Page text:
Flexible Schedules, Lower Pay and Women's "Opportunities" in Law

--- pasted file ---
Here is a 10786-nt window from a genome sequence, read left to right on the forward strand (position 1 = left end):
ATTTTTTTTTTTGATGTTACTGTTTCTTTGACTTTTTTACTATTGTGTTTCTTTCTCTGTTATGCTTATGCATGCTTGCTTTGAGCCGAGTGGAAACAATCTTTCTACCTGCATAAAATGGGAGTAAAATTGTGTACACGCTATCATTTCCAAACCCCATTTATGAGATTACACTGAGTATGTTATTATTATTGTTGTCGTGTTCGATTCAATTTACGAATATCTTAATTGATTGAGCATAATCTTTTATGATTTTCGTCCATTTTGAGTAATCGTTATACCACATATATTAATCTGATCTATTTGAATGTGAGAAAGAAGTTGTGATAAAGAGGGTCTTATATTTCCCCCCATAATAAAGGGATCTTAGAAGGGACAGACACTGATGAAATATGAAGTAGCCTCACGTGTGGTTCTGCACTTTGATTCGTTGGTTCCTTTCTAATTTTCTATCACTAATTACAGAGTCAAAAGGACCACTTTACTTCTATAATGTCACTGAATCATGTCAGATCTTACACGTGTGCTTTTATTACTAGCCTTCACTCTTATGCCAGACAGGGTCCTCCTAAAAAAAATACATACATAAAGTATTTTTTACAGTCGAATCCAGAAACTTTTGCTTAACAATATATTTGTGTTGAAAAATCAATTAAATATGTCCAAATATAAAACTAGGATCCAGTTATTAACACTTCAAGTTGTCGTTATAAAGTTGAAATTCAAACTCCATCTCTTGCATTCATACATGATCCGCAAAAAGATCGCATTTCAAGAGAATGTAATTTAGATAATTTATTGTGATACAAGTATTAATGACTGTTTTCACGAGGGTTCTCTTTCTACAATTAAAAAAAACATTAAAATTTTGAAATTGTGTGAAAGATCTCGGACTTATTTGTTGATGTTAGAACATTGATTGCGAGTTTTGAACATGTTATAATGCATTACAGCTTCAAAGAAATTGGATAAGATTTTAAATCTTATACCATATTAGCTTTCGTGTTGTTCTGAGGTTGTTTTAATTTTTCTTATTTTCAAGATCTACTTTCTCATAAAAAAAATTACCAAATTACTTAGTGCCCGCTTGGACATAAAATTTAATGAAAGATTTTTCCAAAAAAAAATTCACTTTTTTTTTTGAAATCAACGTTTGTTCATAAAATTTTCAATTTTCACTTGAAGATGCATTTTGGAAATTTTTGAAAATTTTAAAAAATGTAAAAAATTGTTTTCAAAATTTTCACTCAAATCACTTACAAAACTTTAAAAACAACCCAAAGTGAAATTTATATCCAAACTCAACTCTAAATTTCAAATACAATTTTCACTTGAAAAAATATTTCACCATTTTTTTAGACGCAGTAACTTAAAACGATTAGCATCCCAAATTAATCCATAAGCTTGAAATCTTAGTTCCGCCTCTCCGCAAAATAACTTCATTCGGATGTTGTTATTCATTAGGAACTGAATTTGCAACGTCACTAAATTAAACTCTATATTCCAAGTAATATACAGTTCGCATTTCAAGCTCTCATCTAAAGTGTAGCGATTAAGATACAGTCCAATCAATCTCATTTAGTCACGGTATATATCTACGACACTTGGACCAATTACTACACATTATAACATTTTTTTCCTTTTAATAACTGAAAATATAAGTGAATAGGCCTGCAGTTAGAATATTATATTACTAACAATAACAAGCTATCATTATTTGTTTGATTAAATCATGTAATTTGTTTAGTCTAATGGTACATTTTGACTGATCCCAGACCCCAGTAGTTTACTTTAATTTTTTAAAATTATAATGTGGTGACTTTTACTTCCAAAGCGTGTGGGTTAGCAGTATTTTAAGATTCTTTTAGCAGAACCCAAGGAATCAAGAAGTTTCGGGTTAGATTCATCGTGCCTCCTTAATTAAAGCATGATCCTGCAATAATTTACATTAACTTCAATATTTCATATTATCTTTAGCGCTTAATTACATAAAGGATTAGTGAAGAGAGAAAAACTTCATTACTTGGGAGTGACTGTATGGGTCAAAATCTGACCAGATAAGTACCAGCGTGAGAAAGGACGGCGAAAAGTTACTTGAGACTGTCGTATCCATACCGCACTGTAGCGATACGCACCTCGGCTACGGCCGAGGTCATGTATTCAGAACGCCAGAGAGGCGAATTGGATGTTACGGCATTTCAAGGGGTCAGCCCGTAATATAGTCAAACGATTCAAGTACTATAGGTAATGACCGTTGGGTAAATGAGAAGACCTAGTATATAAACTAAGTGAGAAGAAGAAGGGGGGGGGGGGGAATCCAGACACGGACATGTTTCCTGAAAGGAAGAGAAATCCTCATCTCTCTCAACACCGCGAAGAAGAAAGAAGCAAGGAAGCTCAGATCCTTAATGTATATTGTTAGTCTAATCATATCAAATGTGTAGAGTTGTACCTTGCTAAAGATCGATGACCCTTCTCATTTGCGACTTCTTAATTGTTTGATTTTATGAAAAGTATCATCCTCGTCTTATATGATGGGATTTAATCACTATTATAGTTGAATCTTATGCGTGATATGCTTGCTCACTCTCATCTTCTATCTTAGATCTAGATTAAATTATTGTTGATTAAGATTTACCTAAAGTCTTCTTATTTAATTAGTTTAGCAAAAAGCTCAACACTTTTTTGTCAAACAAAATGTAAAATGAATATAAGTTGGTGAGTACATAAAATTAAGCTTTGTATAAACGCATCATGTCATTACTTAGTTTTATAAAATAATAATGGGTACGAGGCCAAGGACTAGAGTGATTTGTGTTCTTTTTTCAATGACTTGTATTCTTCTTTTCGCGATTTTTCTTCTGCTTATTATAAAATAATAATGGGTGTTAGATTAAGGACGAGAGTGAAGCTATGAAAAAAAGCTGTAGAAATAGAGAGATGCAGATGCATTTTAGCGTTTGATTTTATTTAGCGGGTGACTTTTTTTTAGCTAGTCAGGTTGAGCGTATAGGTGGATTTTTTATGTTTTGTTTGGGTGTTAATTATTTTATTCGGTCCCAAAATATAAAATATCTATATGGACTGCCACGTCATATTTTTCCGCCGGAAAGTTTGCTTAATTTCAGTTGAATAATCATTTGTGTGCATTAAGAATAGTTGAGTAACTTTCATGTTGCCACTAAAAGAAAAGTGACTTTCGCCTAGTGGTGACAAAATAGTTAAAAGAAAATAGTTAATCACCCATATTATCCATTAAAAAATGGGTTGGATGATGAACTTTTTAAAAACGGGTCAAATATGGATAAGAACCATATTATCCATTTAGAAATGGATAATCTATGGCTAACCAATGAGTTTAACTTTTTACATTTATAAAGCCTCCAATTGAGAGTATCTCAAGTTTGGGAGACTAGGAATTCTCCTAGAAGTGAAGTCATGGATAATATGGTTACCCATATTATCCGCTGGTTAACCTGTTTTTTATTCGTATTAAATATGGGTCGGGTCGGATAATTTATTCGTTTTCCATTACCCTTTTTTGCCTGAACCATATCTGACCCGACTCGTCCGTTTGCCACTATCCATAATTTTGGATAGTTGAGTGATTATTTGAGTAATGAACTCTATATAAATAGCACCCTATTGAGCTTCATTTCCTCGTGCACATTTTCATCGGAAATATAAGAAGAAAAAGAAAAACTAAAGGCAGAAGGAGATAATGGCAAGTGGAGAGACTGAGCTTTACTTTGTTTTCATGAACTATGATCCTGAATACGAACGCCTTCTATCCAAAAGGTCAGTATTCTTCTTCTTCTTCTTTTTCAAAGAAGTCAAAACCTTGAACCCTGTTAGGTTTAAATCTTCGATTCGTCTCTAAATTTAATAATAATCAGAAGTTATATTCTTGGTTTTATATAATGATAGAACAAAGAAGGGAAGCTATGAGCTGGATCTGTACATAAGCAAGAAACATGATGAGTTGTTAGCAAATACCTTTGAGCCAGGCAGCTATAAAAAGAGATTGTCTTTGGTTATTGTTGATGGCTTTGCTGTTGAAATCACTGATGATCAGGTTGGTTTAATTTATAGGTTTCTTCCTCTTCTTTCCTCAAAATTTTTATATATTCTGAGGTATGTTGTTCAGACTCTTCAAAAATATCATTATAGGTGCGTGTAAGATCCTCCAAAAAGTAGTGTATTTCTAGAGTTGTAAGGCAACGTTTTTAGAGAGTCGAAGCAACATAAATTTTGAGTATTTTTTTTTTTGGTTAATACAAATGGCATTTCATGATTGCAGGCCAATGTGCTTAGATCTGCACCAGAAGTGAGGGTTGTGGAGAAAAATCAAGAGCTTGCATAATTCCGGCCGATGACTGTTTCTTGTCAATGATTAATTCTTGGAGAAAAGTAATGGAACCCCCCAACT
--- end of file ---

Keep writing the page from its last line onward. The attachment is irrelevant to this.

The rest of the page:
AbstractUniversity employment in Australia is experiencing a period of decreased security and compensation. Women tend to have more frequent labour force transitions and respond more to non-employment commitments than do men. Relative to other formal sector employers, universities can offer greater flexibility in work schedules. The law of comparative advantage predicts that universities' flexibility, together with women's labour force characteristics will prompt an expansion of women's employment in universities and in law schools in particular. Changes in employment patterns in Australian law schools confirm to this prediction. Deterioration in employment conditions thus leads to increased female participation in this case
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